Journey to Ixtlan. Carlos Castaneda. INTRODUCTION. On Saturday, May 22, , I went to Sonora, Mexico, to see don Juan Matus, a Yaqui. Indian sorcerer . In the first book in this series, Teachings of don Juan, Carlos was led by don Juan into the “crack between worlds” by means of datura (jimson weed), peyote. Journey To Ixtlan by Carlos Castaneda – In Journey to Ixtlan, Carlos Castaneda introduces readers to this new approach for the first time and explores, as he.

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If you are looking for anthropology about Yaqui indians, Toltec shamans, Mexican brujos, etc.

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A Warriors Last Stand. After years of pursuit, Castaneda decides he is not ready to take this final leap. I remember being a small child.

Believe it or don’t, either way, it is a fantastic read.

Journey to Ixtlan by Carlos Castaneda

Product details Mass Market Paperback Publisher: There’s a problem loading this menu right now. Washington Square Press February Length: By the end, the apprentice begins to get an idea of what don Juan means by power, and how one can become a warrior in the Yaqui sense.

On the other hand it gave me insight into how some people see alternate realities and how ordinary cause and effect are seen much differently by some people. It is in this wonderful story that Carlos introduces many concepts, or rather elucidates on many concepts, which Don Juan had introduced since their initial encounter; not-doing, stopping the world, living as a warrior, and dreaming.


But I digress with a purpose.

Journey To Ixtlan

Jul 17, Aaron Dennis rated it it was amazing. Castaneda, as the researcher, placed himself at the center of his book, writing it from the point of view of his own reactions rather than laying out an ethnography. It was over 25 years ago when I read the first four books of don Juan and his teachings of Carlos.

Then this one again before Tales of Power. In here you will get an idea of what it is like to be a sorcerer, hunter and warrior. Certain questions have gone unanswered, specifically: The book takes an almost hypnotic hold on the reader, just as don Juan does on Carlos.

Don Juan was either made up by Castaneda, or he was based on a real person whom Castaneda used as a springboard for fictional tales. Phelps’ voice, they will self-destruct in five minutes. However…well, there’s a lot of fantastic magic that takes place in front of this eye-witness. After stopping the world, erasing his personal history, Carlos went on in this book to lose his self-importance, take on death as his adviser, assuming responsibility for all his actions, becoming a hunter, being inaccessible, disrupting the routines of his life, becoming accessible to power, taking on the mood of a warrior, fighting a battle for power, learning the gait of power and the doing of not-doing, finding the ring of power and finally undertaking his eponymous journey to Ixtlan.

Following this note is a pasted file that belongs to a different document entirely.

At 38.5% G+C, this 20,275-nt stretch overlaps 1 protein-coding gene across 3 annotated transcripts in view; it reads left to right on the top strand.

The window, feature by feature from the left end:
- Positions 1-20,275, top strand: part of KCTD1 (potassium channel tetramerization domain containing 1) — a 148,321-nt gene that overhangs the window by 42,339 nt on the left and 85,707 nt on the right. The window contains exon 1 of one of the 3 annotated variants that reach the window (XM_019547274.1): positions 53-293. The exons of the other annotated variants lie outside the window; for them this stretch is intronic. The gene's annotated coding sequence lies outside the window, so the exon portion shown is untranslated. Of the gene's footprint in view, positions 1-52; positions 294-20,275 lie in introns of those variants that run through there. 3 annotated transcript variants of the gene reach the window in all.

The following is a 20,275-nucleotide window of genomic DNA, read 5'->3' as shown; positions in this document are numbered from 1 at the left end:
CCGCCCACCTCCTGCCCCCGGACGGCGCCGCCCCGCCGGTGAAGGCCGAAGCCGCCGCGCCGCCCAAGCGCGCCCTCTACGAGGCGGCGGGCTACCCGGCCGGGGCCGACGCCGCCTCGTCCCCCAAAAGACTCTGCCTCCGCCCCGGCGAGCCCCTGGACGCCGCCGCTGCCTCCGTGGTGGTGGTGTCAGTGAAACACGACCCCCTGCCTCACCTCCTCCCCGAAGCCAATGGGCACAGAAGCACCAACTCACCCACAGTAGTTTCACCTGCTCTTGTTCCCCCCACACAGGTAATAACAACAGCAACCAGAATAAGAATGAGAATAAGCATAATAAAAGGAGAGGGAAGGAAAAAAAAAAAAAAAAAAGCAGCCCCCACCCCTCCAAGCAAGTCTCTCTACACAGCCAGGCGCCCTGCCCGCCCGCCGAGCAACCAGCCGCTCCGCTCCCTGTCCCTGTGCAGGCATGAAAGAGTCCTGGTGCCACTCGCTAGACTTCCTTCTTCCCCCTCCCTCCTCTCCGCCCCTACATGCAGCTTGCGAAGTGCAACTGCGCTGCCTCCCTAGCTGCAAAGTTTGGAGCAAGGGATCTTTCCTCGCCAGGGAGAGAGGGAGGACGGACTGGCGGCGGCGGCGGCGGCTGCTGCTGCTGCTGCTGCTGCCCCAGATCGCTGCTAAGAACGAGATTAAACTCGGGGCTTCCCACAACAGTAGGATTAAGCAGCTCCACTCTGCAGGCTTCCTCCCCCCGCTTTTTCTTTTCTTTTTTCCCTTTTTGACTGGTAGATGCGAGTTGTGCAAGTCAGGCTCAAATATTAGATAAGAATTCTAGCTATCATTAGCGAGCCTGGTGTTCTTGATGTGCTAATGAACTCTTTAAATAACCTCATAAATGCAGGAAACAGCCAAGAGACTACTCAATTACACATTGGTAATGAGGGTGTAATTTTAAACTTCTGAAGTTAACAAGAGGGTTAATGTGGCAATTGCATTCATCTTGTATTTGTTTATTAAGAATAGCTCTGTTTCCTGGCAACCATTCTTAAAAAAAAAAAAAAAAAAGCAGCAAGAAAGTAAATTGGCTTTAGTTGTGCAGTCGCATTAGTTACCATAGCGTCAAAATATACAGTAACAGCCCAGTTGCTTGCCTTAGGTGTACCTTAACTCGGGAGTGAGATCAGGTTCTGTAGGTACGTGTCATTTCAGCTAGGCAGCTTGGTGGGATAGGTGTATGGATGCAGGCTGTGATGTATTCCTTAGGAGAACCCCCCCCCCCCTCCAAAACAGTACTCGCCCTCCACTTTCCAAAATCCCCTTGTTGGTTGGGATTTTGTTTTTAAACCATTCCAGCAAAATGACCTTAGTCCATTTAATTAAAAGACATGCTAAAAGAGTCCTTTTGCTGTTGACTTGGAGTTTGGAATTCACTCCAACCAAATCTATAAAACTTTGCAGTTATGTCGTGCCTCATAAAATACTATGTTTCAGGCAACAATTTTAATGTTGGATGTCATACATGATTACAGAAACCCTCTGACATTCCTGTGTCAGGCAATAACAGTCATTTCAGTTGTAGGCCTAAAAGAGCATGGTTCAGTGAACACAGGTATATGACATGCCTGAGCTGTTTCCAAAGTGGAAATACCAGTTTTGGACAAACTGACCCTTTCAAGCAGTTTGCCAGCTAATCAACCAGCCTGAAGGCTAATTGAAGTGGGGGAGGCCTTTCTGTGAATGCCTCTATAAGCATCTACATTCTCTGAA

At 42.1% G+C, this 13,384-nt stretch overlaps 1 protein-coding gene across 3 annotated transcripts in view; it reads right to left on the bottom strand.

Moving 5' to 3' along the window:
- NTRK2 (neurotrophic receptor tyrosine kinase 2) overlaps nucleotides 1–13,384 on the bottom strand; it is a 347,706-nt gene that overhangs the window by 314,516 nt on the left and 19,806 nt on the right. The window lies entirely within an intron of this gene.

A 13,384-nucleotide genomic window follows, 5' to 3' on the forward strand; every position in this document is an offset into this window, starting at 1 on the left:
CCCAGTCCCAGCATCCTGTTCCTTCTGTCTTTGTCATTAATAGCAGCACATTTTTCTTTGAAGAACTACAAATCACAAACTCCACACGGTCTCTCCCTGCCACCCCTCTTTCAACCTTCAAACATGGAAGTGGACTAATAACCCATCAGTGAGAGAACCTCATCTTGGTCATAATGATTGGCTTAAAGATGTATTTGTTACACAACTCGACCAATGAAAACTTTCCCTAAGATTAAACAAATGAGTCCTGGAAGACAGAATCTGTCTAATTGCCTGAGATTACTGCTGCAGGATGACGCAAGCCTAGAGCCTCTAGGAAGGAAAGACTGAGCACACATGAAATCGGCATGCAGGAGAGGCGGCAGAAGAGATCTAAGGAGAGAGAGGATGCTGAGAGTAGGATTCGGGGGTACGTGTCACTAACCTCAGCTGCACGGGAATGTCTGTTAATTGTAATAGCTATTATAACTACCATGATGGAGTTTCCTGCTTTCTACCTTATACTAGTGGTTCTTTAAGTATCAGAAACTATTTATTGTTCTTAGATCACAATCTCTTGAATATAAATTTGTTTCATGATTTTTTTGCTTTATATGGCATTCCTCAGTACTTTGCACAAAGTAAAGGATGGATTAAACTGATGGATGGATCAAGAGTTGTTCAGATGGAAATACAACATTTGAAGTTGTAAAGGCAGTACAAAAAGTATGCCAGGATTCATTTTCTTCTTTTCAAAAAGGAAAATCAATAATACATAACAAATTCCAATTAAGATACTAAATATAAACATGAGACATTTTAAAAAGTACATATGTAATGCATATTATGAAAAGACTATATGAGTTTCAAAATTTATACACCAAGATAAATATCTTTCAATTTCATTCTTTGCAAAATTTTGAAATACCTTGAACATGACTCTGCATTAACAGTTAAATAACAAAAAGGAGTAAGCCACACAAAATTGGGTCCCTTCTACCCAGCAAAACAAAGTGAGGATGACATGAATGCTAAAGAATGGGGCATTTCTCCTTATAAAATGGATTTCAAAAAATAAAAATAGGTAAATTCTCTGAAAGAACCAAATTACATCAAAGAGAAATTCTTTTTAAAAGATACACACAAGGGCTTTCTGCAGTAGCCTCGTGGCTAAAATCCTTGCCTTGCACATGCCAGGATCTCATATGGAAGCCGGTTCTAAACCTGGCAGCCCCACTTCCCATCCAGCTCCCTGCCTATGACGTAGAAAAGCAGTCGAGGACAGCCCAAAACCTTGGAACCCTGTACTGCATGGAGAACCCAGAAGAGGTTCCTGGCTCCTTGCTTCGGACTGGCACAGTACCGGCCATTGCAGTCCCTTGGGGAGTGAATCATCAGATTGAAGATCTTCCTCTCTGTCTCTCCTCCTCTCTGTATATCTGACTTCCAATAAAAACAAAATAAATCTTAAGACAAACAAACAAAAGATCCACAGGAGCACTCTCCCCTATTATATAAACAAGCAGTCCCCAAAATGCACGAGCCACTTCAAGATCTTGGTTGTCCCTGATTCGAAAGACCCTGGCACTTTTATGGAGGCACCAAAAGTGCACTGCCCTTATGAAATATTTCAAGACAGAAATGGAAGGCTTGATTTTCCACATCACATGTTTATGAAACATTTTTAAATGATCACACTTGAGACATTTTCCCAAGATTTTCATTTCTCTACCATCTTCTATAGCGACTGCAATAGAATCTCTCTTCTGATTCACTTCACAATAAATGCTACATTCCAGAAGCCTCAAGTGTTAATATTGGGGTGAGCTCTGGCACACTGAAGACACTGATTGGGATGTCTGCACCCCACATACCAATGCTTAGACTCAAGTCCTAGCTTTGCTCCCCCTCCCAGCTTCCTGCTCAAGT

The Mood of a Warrior. When he realized all the real information that he had discarded which were the core teachings of Don Juan he wrote this book.


In a way the book seemed to be about a sense of personal power and confidence. Preview — Journey to Ixtlan by Carlos Carloa.

He weaves the concepts of some modern philosophers into an entertaining tale, filled with ideas to ponder and discuss. In a sense, Castaneda is a throwback to the 18’th century, when there was a convention of presenting fiction as though it were factual travel writing; think of Swift and Defoe. That’s what makes it personal history. Particularly given the primary theme of questioning reality and the “phantoms” that populate it.

There are other things suggesting he really believed at least a part of the experiences he describes whether or not you the reader would literally believe them is an altogether separate issue.

Jul 01, Lauren rated it it was amazing Recommends it for: The Don Juan series, of which Journey to Ixtlan is the central volume, were initially acclaimed as a breakthrough in anthropological field research. There have been odd discussions about the truthfulness of of Castanedas books, about Don Juan and the experiences Castaneda describes. This book changed my life and Carlo look forward to reading the rest that follow.

Death Is an Adviser. An older friend of mine tk it to me. They demonstrate what a little character development can do as a pedagogical tool for making metaphysics accessible and light.